My wise teacher began by saying, "There is a lot of unrest and uncertainty in world these days, my boy, and many humans are at odds with those who look and think differently than they do. But from where I sit, individuality is a beautiful thing. And having the right to be who you are is a right that needs defending. Remember, Irwin, a strong frog stands up for himself; a stronger frog stands up for others." It's hard enough, I thought to myself, to stand up for my beliefs so how on earth can I stand up for someone else's? I guess that Dharma was reading my mind...he does that from time to time...because he seemed to understand that I was struggling a bit with this concept.
"You know that bullying, harassment, and discrimination are wrong, Tadpole, and you may be wondering how you, one small green frog, can intervene and support victims of this kind of abuse. It can feel scary, I know. So many humans...and frogs, too...are often reluctant to step in. But know that one voice can, and does, make a difference." And with that, he gave me three powerful ways that anyone, even me, can use to stand up for the rights of others. Be Assertive. Don't wait for the victim to speak up and ask for help. They may feel too threatened, or ashamed, to asked. It can feel overwhelming to be the first one to speak up. But when you do, others will often find their own courage and speak out, too. 1. Interrupt the harassment. Assess the situation to see if you can safely intervene. Look for weapons, determine is the perpetrator is making physical threats, and if the victim is injured. If any of these is happening, immediately get local law enforcement and call emergency services. If, after your evaluation, you feel that it is safe then step in between the bully and the victim. Start a conversation with the victim and let them decide if they want you to help, or not. If they do, try to remove them from the situation as quickly and as safely as possible. You can do this whether you know the person or not. Conversation starters might go something like this, "Hey! There you are! I've been looking all over for you!" or "Oh my gosh! Is it really you? How long has it been since we've seen each other?" In an effort to interrupt the abuse the victim will, most likely, play all with you. A perceived relationship with the person who is being bullied or discriminated against can sometimes help to de-escalate the the situation; especially if you are the same color, race, or gender as the attacker. This may make the aggressor more willing to listen to what you have to say. And alert others to what is happening. Do what you can to stop this kind of behavior from happening again.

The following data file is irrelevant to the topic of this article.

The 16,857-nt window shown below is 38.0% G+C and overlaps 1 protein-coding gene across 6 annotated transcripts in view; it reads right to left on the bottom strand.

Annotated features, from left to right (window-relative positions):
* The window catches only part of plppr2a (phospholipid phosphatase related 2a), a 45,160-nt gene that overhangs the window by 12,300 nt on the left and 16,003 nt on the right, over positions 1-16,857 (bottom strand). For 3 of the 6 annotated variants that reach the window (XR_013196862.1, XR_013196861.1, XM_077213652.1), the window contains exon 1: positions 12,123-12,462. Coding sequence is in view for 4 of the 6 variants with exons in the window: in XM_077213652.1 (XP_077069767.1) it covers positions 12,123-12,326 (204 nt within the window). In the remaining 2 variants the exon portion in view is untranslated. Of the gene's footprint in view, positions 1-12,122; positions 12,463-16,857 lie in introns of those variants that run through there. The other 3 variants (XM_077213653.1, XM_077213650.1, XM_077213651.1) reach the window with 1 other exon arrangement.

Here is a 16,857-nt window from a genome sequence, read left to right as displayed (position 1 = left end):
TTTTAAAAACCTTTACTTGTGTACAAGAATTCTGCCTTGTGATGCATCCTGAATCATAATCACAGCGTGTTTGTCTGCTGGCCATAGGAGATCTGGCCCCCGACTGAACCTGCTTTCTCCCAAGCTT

2. Supporting the victim. Listening to the victim is another way to help. Listen to their story and ask for what they need in order to move through this. Help them find the appropriate services and agencies with trained professionals who can assistant them. You can call the police on their behalf. Or contact victim services. If you were present when the abuse occurred, offer to be a witness for them if legal proceeding occur. And let the victim be upset. They will need time to rant, rave, and grieve what happened to them. Be patient and listen.
3. Prevent bullying, harassment, and discrimination from happening. Another way to stand up for others is to put an end to unkind, hurtful, and dangerous conversations. Speak up and speak out. Stop these conversations from escalating into something more than just talk. If you know of someone who is discriminating against others, report them. Bad behavior towards aggressors will lead to more bad behavior. Be strong, but also be kind.
Former US president, Barack Obama once said, "Part of the price for our own freedom, is standing up for the freedom of others." And how right he is! Talk is cheap, as they say. It's easy to smile and say you believe in rights for everyone, but not as easy to actually speak up and take a stand against the kinds of demoralizing and often illegal behavior we see happening daily, both domestically and abroad. Cyber-bullying is huge. If you don't believe me, just ask any kid. I bet they have at least one friend who's been a victim. One of the best ways to help is to talk to those who are different from you. Hear their stories and learn about their lives. Widen your circle of friends to include others that may belong to different ethnic, racial, or religious groups. Promote a culture of empathy at your school or place of employment. And volunteer to help agencies who actively work to promote equality for all.
Everyone deserves respect. Dharma always reminds me of that. And today's lesson gave me some good ideas as to ways that I can become a stronger frog by standing up for the rights of others. I hope you'll join me in this fight for justice; for equality for all. Being different is bad. It's just being different. And that is a beautiful thing.